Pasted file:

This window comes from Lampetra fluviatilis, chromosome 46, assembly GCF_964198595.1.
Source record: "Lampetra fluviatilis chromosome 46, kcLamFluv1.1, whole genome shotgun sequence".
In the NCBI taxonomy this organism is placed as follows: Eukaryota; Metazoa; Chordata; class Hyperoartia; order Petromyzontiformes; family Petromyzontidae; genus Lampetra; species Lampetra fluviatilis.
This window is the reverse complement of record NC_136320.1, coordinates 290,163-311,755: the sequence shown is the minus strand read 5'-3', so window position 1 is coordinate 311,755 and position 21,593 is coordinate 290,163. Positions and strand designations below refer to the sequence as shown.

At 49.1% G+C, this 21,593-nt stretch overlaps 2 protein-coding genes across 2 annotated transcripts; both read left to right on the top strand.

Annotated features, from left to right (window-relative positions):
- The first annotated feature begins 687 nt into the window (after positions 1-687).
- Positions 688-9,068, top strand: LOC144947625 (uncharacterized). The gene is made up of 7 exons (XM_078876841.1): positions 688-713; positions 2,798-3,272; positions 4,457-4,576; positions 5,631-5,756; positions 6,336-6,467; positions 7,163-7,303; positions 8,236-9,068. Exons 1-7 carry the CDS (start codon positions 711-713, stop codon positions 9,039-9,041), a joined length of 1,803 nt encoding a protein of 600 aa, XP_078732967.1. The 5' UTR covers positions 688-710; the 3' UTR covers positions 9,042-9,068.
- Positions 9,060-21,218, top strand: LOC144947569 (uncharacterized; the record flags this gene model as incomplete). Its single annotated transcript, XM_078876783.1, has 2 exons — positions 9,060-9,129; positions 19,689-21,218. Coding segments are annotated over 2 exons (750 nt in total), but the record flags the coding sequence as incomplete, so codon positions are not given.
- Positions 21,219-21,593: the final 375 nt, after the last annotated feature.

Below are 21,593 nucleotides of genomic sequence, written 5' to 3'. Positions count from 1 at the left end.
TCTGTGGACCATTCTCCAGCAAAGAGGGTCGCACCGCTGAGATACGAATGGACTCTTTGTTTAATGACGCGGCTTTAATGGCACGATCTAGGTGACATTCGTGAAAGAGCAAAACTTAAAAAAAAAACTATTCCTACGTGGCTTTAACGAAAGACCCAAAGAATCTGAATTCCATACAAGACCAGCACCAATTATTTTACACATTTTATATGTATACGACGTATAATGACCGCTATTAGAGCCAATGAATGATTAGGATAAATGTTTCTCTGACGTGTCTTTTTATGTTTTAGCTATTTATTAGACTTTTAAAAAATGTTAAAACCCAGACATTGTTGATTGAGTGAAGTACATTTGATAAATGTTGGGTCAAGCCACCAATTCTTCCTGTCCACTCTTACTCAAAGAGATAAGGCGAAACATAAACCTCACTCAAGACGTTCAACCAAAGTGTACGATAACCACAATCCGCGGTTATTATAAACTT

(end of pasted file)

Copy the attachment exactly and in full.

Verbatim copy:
This window comes from Lampetra fluviatilis, chromosome 46, assembly GCF_964198595.1.
Source record: "Lampetra fluviatilis chromosome 46, kcLamFluv1.1, whole genome shotgun sequence".
In the NCBI taxonomy this organism is placed as follows: Eukaryota; Metazoa; Chordata; class Hyperoartia; order Petromyzontiformes; family Petromyzontidae; genus Lampetra; species Lampetra fluviatilis.
This window is the reverse complement of record NC_136320.1, coordinates 290,163-311,755: the sequence shown is the minus strand read 5'-3', so window position 1 is coordinate 311,755 and position 21,593 is coordinate 290,163. Positions and strand designations below refer to the sequence as shown.

At 49.1% G+C, this 21,593-nt stretch overlaps 2 protein-coding genes across 2 annotated transcripts; both read left to right on the top strand.

Annotated features, from left to right (window-relative positions):
- The first annotated feature begins 687 nt into the window (after positions 1-687).
- Positions 688-9,068, top strand: LOC144947625 (uncharacterized). The gene is made up of 7 exons (XM_078876841.1): positions 688-713; positions 2,798-3,272; positions 4,457-4,576; positions 5,631-5,756; positions 6,336-6,467; positions 7,163-7,303; positions 8,236-9,068. Exons 1-7 carry the CDS (start codon positions 711-713, stop codon positions 9,039-9,041), a joined length of 1,803 nt encoding a protein of 600 aa, XP_078732967.1. The 5' UTR covers positions 688-710; the 3' UTR covers positions 9,042-9,068.
- Positions 9,060-21,218, top strand: LOC144947569 (uncharacterized; the record flags this gene model as incomplete). Its single annotated transcript, XM_078876783.1, has 2 exons — positions 9,060-9,129; positions 19,689-21,218. Coding segments are annotated over 2 exons (750 nt in total), but the record flags the coding sequence as incomplete, so codon positions are not given.
- Positions 21,219-21,593: the final 375 nt, after the last annotated feature.

Below are 21,593 nucleotides of genomic sequence, written 5' to 3'. Positions count from 1 at the left end.
TCTGTGGACCATTCTCCAGCAAAGAGGGTCGCACCGCTGAGATACGAATGGACTCTTTGTTTAATGACGCGGCTTTAATGGCACGATCTAGGTGACATTCGTGAAAGAGCAAAACTTAAAAAAAAAACTATTCCTACGTGGCTTTAACGAAAGACCCAAAGAATCTGAATTCCATACAAGACCAGCACCAATTATTTTACACATTTTATATGTATACGACGTATAATGACCGCTATTAGAGCCAATGAATGATTAGGATAAATGTTTCTCTGACGTGTCTTTTTATGTTTTAGCTATTTATTAGACTTTTAAAAAATGTTAAAACCCAGACATTGTTGATTGAGTGAAGTACATTTGATAAATGTTGGGTCAAGCCACCAATTCTTCCTGTCCACTCTTACTCAAAGAGATAAGGCGAAACATAAACCTCACTCAAGACGTTCAACCAAAGTGTACGATAACCACAATCCGCGGTTATTATAAACTT